Technology has turned us into a cash crop. Sanctuary requires that we disengage from social and other media we do not trust, from the immediate pressures of always being on work communication, and sometimes even family, for just long enough to observe and orient. To spend time where we can be held and heard without advice, listen to our own voice, and be illuminated rather than diminished. To be somewhere that the data can’t find us, where we are open to the unpredictable, the surprising and the provocative.
“Top Gun" fans will be familiar with the parts where people hang their heads and say, “Maverick’s disengaging!” as though it’s a disaster. Anyone who understands that sort of environment knows that disengaging is what you do when you don’t know what’s going on. It is making space to observe and reframe before orienting and re-engaging. In its own way, it is a place of sanctuary.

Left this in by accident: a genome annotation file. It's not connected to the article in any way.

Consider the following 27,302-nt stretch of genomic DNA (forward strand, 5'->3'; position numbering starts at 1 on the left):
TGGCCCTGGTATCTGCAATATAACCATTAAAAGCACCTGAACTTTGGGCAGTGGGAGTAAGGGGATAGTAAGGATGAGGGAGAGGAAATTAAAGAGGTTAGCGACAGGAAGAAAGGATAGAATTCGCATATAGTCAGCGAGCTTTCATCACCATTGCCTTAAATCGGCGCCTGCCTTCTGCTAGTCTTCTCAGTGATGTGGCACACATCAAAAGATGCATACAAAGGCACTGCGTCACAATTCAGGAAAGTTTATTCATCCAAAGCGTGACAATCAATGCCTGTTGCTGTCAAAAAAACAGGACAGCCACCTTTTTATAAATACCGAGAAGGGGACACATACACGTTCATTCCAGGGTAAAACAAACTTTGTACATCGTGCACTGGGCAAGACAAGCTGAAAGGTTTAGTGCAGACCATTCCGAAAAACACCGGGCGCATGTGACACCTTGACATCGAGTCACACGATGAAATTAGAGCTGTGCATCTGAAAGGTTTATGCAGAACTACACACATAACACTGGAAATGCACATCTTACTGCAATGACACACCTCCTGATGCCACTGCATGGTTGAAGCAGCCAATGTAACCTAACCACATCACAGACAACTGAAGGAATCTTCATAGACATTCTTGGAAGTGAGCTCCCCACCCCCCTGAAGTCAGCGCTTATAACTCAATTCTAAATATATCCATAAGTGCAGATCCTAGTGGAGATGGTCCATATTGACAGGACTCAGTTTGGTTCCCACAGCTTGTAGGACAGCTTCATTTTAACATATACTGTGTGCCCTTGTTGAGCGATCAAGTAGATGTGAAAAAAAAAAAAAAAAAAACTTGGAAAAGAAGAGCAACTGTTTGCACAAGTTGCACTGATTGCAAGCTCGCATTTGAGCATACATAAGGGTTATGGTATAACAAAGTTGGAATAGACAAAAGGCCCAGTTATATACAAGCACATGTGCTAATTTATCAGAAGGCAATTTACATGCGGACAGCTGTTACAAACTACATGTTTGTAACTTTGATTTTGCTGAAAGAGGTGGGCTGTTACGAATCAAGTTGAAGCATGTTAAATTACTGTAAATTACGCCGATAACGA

In a world full of advice, it is important to have somewhere where we are heard for who we are, not the money we bring. A place of community, of mutual support, a curated space populated by those who know us for who we are, not what we do or consume. A place where we can take risks without being condemned. Somewhere outside the system we occupy, where we can see it for what it is, good, bad and indifferent and consider how we want to re-engage with it.
We have lost these places gradually but within my lifetime. We have hollowed them out and privatised them. What used to be cornerstones of community, from banks to doctors’ practices, local lawyers, accountants and schools, are now part of large integrated practices measured in money. As value has become prized over vocation, we have lost the ecosystem of community, and it is difficult to imagine that being reversed; it has gone too far, and the continuing, expanding Post Office is a good metaphor for what has happened.